Limpopo Provincial Legislature
Limpopo Provincial Legislature
Limpopo Provinsiale Wetgewer (Afrikaans)
|Party-list proportional representation|
|8 May 2019|
|Government Complex, Lebowakgomo|
The Limpopo Provincial Legislature is the primary legislative body of the South African province of Limpopo.
It is unicameral in its composition, and elects the premier and the provincial cabinet from among the members of the leading party or coalition in the parliament.
The first legislature was inaugurated in May 1994 as the Northern Transvaal Provincial Legislature. It was renamed in 1995 to the Northern Province Provincial Legislature, and again in 2003 to the Limpopo Provincial Legislature.
The Sixth Legislature was elected on 8 May 2019 in South Africa's 2019 general election. A majority of the members belong to the African National Congress.
The Limpopo Legislature appoints the Premier of Limpopo, the head of Limpopo's provincial executive. The legislature can force the Premier to resign by passing a motion of no confidence. Although the Executive Council is selected by the Premier, the legislature may pass a motion of no confidence to force the Premier to restructure the Council. The legislature also appoints Limpopo's delegates to the National Council of Provinces, allocating delegates to parties in proportion to the number of seats each party holds in the legislature.
The legislature has the power to pass legislation in various fields stipulated in the national constitution; in some fields the legislative power is shared with the national parliament, while in others it is solely reserved to the province alone. The fields include health, education (except universities), agriculture, housing, environmental protection, and development planning.
The legislature oversees the administration of the Limpopo provincial government, and the Premier and the members of the Executive Council are required to report to the legislature on the performance of their responsibilities. The legislature also regulates the finances of the provincial government by way of the appropriation bills which determine the provincial budget.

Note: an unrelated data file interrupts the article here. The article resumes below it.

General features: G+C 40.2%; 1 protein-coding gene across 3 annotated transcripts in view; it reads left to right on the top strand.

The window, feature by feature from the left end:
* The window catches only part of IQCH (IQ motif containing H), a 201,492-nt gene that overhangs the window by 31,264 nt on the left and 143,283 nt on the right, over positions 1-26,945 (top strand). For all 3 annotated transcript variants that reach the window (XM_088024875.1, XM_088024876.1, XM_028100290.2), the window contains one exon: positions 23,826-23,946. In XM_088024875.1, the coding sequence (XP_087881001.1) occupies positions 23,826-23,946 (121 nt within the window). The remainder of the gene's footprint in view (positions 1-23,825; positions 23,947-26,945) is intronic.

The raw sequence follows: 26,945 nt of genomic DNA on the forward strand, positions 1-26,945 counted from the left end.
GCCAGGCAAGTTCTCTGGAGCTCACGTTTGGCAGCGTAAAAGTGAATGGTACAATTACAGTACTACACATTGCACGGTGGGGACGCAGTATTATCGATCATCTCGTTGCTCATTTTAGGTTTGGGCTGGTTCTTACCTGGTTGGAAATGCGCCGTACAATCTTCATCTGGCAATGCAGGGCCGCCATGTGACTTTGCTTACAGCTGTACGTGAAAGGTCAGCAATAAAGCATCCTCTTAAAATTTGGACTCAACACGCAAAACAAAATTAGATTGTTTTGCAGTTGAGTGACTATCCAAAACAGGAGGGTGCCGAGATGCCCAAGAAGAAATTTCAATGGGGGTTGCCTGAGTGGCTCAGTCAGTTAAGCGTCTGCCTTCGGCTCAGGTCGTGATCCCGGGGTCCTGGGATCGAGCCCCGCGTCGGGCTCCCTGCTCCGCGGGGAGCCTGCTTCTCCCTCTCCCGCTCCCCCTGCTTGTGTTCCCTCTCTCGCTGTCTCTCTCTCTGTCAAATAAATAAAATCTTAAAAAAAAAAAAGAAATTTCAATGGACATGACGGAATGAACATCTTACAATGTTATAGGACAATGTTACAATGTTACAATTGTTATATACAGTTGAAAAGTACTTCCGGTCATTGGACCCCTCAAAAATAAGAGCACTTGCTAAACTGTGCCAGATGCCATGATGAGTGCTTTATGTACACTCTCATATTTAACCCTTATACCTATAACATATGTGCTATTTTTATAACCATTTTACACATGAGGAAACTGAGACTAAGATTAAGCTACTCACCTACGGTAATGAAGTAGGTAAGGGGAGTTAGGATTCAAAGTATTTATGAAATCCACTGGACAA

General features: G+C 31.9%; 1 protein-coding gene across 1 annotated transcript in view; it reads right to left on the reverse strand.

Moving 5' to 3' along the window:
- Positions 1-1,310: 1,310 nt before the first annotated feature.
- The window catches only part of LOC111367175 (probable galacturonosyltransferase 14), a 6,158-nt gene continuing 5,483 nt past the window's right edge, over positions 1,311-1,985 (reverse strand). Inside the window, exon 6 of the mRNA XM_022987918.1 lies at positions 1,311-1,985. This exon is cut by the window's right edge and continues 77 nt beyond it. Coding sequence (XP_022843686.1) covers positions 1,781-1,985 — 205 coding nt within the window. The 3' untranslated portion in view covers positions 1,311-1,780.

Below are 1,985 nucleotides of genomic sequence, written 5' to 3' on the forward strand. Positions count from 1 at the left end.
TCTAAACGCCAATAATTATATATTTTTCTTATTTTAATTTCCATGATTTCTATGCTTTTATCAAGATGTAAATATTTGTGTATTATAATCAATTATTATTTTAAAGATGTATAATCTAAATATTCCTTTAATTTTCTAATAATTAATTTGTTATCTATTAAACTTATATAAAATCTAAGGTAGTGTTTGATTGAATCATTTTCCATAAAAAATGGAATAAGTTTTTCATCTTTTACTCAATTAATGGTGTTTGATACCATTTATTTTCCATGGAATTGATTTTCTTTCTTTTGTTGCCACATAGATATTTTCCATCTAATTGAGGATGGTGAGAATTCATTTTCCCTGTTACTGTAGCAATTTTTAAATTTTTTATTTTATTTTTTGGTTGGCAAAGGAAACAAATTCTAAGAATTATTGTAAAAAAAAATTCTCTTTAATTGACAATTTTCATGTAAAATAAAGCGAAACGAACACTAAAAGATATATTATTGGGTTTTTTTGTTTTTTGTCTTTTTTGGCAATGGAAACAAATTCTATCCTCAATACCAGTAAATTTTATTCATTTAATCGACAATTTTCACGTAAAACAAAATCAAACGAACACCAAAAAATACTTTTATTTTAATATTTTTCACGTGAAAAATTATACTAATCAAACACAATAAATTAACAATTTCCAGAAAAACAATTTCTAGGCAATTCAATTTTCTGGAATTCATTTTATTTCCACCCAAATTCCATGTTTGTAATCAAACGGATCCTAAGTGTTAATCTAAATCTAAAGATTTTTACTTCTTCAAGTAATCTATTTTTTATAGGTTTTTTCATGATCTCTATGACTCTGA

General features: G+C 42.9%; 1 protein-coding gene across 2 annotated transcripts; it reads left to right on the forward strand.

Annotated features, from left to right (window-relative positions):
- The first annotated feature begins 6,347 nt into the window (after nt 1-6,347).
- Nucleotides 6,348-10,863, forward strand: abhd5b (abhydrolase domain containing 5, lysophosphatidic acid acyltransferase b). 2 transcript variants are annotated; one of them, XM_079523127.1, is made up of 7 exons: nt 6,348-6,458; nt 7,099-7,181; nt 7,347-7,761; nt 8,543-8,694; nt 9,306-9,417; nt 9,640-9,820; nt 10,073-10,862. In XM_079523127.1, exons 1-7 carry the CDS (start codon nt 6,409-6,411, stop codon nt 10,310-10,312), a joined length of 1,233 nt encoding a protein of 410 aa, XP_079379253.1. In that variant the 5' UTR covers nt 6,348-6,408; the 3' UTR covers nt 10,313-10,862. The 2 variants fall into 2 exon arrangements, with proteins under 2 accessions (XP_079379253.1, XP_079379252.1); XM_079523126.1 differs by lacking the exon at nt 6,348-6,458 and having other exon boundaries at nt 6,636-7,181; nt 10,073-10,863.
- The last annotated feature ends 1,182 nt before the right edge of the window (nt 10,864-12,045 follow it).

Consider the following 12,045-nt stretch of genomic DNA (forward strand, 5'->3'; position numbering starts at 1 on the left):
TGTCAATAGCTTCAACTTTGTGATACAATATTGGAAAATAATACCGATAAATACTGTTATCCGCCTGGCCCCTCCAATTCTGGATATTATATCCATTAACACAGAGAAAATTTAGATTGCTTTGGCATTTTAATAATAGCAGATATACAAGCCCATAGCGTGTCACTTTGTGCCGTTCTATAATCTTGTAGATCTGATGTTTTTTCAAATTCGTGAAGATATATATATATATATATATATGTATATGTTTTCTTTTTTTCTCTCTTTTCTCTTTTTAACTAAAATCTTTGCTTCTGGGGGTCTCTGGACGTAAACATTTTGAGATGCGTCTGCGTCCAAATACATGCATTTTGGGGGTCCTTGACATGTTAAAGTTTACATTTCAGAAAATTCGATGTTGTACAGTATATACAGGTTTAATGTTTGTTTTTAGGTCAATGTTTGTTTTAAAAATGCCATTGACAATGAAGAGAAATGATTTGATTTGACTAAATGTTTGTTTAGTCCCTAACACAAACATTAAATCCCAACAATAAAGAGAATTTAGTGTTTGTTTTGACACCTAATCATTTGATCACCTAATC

The Provincial Legislature consists of 49 members, who are elected through a system of party list proportional representation with closed lists. In other words, each voter casts a vote for one political party, and seats in the legislature are allocated to the parties in proportion to the number of votes received. The seats are then filled by members in accordance with lists submitted by the parties before the election.
The Legislature is elected for a term of five years unless it is dissolved early. This may occur if the legislature votes to dissolve and it is at least three years since the last election, or if the Premiership falls vacant and the legislature fails to elect a new Premier within ninety days. By convention, all nine provincial legislatures and the National Assembly are elected on the same day.
The most recent election was held on 8 May 2019. The following table summarises the results.
|Economic Freedom Fighters||209,488||14.43||7|
|Freedom Front Plus||20,572||1.42||1|
The following table shows the composition of the provincial parliament after past elections.
|Name||Entered office||Left office||Party|
|Kwena Elias Nong||2013||2014||ANC|
- "Rosemary Molapo appointed new Speaker of Limpopo Legislature". Polokwane Observer. 24 July 2020. Retrieved 20 August 2020.
- Mixed reaction to Limpopo's new cabinet. Retrieved on 23 May 2019.
- Evans, Sarah (14 September 2019). "Does Zuma hold the power to fire provincial premiers?". Mail & Guardian. Retrieved 15 July 2013.
- "Rosemary Molapo sworn in as Speaker of the Limpopo Legislature". CapricornFM. 24 July 2020. Retrieved 20 August 2020.
- Gabara, Nthambeleni (6 May 2009). "Limpopo's newly elected premier announces his Exco". sanews.gov.za. Polokwane. Retrieved 6 April 2020.
The new MPLs have elected the chairman of the standing committee on public accounts (Scopa), Rudoph Phala as the Speaker of their Legislature. Mr Phala replaced Dr Tshenuwani Farisani.
- "Nong succeeds Phala". Polokwane Observer. 25 July 2013. Retrieved 6 April 2020.
- "Premier waves 6 MEC's goodbye". ReviewOnline. 21 May 2014. Retrieved 6 April 2020.
- Hannam, Cheryllee (30 September 2015). "Ramadwa resigns as provincial speaker". ReviewOnline. Retrieved 6 April 2020.
- "Polly Boshielo sworn in as new provincial speaker". ReviewOnline. 14 October 2015. Retrieved 6 April 2020.
- "Provincial legislatures swear in new members". sanews.gov.za. 22 May 2019. Retrieved 6 April 2020.